i spent last week at a place called Onsite, about an hour outside of Nashville, in the green hills of Tennessee. i was not “Jamie from To Write Love on Her Arms.” i wasn’t even “Jamie Tworkowski.” i was simply “Jamie T,” one of 45 people there to face my pain, there looking for healing. We turned in our phones and agreed to trust the process.
i spent the majority of the week with nine strangers who became fast friends. We were young and old, wealthy and not, from east and west and middle states as well. Our stories involved buried pets and buried children, distant fathers, sexual abuse, affairs, divorce, drugs, alcohol, and sex addiction. The room was haunted pasts and uncertain futures. We were also wise and kind, compassionate and talented and hilarious. We were hoping for change and choosing to stay alive.
Our group was led by a 71 year-old therapist from Naples, Florida. A little old lady from the land of little old ladies, she turned out to be a giant. We also called her a ninja and a wizard and we literally trusted her with our lives. She told us that all pain comes down to two things:
- “Am I good enough?”
While i was away, Radiohead released their new album, A Moon Shaped Pool. The final track is a song called “True Love Waits,” which the band first performed at a concert in Brussels in 1995. This means it took 21 years for a proper recording of the song to make its way into the world. The song hinges on the same idea that sent me (and most of us) to therapy: “Just don’t leave. Don’t leave.”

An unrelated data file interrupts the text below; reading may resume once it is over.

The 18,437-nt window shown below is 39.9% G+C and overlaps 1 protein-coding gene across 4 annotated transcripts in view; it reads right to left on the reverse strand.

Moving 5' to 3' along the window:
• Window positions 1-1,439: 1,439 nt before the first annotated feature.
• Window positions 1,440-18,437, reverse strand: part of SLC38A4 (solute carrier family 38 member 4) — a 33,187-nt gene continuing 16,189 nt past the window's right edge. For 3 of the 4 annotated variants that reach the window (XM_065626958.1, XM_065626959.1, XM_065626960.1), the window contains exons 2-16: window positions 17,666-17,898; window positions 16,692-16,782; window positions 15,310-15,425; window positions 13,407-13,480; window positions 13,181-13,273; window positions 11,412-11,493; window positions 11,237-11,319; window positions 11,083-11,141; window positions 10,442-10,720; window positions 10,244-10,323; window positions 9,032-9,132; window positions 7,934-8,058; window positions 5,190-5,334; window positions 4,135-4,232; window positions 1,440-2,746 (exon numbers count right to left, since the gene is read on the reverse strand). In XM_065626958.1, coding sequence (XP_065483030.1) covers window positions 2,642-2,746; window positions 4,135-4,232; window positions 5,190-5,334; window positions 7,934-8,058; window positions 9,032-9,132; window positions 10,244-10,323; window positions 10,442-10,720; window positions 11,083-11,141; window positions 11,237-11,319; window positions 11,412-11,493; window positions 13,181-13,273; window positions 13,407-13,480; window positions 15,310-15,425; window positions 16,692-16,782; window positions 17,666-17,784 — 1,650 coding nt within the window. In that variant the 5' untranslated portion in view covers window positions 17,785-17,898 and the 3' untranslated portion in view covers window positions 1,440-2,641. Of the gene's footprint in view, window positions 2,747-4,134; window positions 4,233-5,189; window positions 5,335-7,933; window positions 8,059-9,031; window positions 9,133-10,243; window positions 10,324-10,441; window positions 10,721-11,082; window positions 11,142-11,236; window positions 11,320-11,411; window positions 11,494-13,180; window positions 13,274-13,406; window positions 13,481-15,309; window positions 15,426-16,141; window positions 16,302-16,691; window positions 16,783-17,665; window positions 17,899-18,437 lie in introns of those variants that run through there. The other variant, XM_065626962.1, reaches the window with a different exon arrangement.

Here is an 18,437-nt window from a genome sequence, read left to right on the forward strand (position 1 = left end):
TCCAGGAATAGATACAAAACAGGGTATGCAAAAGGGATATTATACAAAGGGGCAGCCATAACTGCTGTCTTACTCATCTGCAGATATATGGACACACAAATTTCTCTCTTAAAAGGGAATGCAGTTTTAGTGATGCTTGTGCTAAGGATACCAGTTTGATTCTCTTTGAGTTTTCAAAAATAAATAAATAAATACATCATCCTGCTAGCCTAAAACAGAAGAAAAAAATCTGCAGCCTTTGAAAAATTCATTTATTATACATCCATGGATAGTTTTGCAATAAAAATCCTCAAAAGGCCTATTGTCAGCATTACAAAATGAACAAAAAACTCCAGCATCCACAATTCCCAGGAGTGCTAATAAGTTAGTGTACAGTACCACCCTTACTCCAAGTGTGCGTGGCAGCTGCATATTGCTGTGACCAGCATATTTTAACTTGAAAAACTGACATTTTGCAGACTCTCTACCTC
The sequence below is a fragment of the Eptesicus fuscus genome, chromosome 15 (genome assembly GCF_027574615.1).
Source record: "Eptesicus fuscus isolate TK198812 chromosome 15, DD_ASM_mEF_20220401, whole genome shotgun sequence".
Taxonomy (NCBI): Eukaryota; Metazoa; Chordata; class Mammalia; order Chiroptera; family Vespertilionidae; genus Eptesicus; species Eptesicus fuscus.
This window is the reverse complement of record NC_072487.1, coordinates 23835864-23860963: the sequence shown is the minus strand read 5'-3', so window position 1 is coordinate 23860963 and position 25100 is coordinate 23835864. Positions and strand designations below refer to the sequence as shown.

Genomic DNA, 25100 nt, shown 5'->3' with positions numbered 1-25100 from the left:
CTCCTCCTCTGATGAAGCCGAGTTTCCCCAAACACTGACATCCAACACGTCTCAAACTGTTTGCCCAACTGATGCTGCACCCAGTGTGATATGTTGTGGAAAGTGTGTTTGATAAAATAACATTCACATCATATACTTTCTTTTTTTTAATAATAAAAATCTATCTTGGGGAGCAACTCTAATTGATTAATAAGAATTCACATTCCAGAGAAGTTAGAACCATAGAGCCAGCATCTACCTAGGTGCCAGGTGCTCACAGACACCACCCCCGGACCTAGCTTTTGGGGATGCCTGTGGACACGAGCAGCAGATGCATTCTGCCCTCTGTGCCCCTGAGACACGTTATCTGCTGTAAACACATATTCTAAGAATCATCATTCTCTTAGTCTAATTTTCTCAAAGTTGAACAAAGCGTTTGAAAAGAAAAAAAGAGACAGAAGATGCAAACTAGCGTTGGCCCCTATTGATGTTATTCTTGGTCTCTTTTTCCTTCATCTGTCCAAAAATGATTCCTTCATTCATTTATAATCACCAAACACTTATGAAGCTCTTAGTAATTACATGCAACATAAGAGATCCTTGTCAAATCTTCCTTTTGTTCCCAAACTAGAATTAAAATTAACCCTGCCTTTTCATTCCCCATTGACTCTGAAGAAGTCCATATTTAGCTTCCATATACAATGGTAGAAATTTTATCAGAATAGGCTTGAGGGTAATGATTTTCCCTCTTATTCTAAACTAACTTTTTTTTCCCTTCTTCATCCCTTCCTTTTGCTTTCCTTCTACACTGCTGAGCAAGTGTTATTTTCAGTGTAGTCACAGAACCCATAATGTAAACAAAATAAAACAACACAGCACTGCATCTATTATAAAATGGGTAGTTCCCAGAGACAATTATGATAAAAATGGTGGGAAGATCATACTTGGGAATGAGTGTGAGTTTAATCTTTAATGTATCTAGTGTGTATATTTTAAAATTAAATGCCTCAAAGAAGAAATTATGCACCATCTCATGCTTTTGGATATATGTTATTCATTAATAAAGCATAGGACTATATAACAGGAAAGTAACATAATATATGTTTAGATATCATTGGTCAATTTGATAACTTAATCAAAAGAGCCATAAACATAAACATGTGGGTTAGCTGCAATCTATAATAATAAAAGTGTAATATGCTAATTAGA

i wish i could say that my week away was all the surgery i needed, but that would not be true. Perhaps my “aha” moment is to come. Perhaps there is no moment, just the slow and difficult journey through our stories, and those million dollar questions, “What do I do with my pain?” and “How do I let go?”
My week in Tennessee taught me this: You deserve to be honest. Royally, entirely, completely honest. And you deserve to be surrounded by acceptance and love and support, people who remind you what’s true and help you see what you forgot. Listen to the little old lady who asks what you believe about God and what you believe God believes about you. Notice that you feel safe among the misfits. Notice you feel at home on the front porch with the treatment center veterans. The truth is that we’re all broken people. We’re all stuck in moments. And we’re all more than that as well.
Here’s to Group 3 and Room 43 and horses standing still.
Peace to you.
To read more of Jamie’s writing, order his New York Times bestselling book, If You Feel Too Much. To learn more about Onsite, visit onsiteworkshops.com and check out Donald Miller’s book, Scary Close.